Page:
Non-IP HD video surveillance technologies have been attempted in the past, noted Nilsson. CoVi Technologies introduced an analog HD camera in 2007, but the product failed to gain traction. CoVi ultimately was acquired by GE Security.

But Rockoff and Bob Beachler, vice president of marketing, operations and systems design for Stretch Inc., said advances in chip technology have made HD-SDI costs feasible for use in surveillance cameras. Along with EverFocus and Sunnyvale, Calif.-based Stretch, a supplier of video codecs and processing cards, Gennum Corp., Burlington, Ontario, which manufactures HD-SDI chips for digital transport of pure HD over coaxial, is another founding member of the alliance. OVii Inc., a Taipei-based ODM start-up that specializes in developing optical, video and imaging solutions for megapixel and HD cameras, rounds out the group.

According to Rockoff, about 60 members have expressed interest in signing up through the alliance web site, although membership bylaws have yet to be codified.

In addition to the reduced cost of processing, Beachler said that HDcctv cameras will be less expensive because they don't need IP hardware and software. They will also consume less power. Users who want to implement HDcctv, however, must purchase a compliant DVR, which Beachler imagines will carry a number of camera interfaces in addition to HDcctv. However, encoding, compression (H.264, MPEG4, MJPEG, etc.), analytics and other intelligence would be done at the DVR, not in the camera.

Rockoff and Beachler say there will be HDcctv-compliant products by the ASIS International conference in September, when the commercial version of the standard also is scheduled for release. The alliance was encouraged by positive response to demonstrations of prototype equipment at ISC West and, more recently, IFSEC 2009 in the U.K.

"This could change the way people do video surveillance," Beachler said.

Release plan

According to Rockoff, the schedule for future HDcctv releases is as follows:

Version 1.0, September 2009, publication of first HDcctv Specification
Version 2.0, 1Q 2010, back channel for speed dome (PTZ) and other cameras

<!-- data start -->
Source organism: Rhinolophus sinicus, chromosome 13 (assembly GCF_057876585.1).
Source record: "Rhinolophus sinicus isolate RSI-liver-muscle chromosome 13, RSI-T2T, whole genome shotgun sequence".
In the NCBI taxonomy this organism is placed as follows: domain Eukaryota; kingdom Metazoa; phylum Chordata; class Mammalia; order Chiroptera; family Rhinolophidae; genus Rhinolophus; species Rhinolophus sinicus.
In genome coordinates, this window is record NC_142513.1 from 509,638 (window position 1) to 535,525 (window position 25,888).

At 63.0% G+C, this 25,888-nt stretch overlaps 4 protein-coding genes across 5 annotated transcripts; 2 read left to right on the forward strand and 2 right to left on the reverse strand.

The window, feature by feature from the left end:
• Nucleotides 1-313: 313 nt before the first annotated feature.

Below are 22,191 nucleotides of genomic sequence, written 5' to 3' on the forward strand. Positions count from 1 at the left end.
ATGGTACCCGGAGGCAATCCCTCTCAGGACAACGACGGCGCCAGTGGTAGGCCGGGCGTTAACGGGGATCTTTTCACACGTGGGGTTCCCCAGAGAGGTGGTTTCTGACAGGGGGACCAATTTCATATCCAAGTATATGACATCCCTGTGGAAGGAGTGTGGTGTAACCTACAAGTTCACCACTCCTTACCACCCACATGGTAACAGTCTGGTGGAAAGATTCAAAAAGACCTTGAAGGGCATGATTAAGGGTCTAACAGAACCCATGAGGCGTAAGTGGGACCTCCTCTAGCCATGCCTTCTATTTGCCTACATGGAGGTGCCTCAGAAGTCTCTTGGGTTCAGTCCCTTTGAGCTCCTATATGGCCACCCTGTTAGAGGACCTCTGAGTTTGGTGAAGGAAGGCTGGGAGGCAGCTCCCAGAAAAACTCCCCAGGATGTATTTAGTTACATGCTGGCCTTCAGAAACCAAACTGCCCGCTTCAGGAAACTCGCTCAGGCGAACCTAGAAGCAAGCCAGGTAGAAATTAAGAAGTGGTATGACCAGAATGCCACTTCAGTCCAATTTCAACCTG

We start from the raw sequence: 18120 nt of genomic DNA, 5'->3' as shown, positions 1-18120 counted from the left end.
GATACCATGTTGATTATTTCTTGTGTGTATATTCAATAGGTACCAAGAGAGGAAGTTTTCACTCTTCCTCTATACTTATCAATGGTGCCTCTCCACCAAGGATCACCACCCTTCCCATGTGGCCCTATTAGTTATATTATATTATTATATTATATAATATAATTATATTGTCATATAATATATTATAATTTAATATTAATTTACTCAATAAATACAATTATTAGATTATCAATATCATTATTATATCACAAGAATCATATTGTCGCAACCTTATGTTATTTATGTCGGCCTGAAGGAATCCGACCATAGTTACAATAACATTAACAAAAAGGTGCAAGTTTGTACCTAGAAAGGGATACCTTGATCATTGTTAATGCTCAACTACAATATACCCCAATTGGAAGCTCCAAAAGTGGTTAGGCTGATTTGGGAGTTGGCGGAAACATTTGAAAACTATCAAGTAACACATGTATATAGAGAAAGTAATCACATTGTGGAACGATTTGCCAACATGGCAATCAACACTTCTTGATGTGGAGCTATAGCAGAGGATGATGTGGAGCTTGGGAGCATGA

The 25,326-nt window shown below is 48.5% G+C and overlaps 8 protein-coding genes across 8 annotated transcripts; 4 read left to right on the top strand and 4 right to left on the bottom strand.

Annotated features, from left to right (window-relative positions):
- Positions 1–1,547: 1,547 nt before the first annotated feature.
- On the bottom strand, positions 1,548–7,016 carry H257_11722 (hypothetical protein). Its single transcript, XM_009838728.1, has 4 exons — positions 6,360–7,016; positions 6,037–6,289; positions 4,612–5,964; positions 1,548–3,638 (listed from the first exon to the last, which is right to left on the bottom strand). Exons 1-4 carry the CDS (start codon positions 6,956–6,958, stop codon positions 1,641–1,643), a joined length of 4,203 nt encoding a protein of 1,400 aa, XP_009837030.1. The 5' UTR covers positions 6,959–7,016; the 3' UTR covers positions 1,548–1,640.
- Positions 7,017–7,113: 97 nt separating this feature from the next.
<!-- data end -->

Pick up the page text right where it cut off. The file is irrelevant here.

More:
Version 3.0, 3Q 2010, bi-directional audio
Version 4.0, 1Q 2011, up-the-cable power, aiming for 25W over 300m RG-59 cable.

Additional HDcctv Alliance links:

http://www.highdefcctv.org/membership
http://www.highdefcctv.org/about


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2 Comments

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The current SD Analogue paradigm in terms of DVR and Camera architectures still offers the most effective solution for 80% of the CCTV Installations in the world. The elegance of the HDcctv architecture is that it can leverage existing Co-Axial Cable and utilize existing DVR software and firmware architectures to offer and affordable and easy migration to HD Video.

IP Camera’s were a concept 8 years ago and are still a niche product, the market requirement is for IP enabled Video, and the business case for IP enabled CCTV Camera’s is still questionable where as IP enabled DVR’s have demonstrated strong ROI’s.

There is never enough resolution for Security applications, detail is important, the question is how do we deliver the HD Video to a DVR from a Camera in a cost effective manner without losing the detail due to compression, a guaranteed QoS (Fame Rate), at a cost that is affordable to the mainstream Security End User?

IP Camera’s has been touted as the solution for many years and year after year we have seen Market Research Companies and IP centric companies such as CISCO predict the death of Analogue Camera’s and IP capturing huge market share. The reality is that out of the 40 Million Camera’s sold into the Security Industry every year at best case Professional CCTV is absorbing about 2.5 Million IP or Network enabled Camera’s (5%). Furthermore the vast majority of IP or Network Camera’s are streaming VGA Video streams and recording at 2CIF!

Maybe HDcctv is not the answer but after 8 years plus and around 5% market share I find it difficult to understand how IP enabled Camera’s will solve the HD market requirement for the pragmatic mainstream CCTV User who represent around 80% of the market in terms of installations. I have yet to see a Business Case ROI study for a 16 Camera or less, unattended operation, 4000sq/ft space CCTV Installation that an IP Camera/NVR solution can come close to competing with a SD Analogue Camera and an IP enabled DVR, in terms of picture quality, ease of use, frame rate, QoS, cost per channel and ease of installation

HDcctv gives Customers a choice and delivers a architecture that has been proven in the Broadcast Video Industry and makes technical and business sense for the CCTV industry. Video Security Applications are mission critical and life threatening, we need to ensure that we are offering a better, faster, easier and ultimately cheaper solution that at minimum meets the existing base line requirements of SD Analogue without compromise as we move HD Digital Video.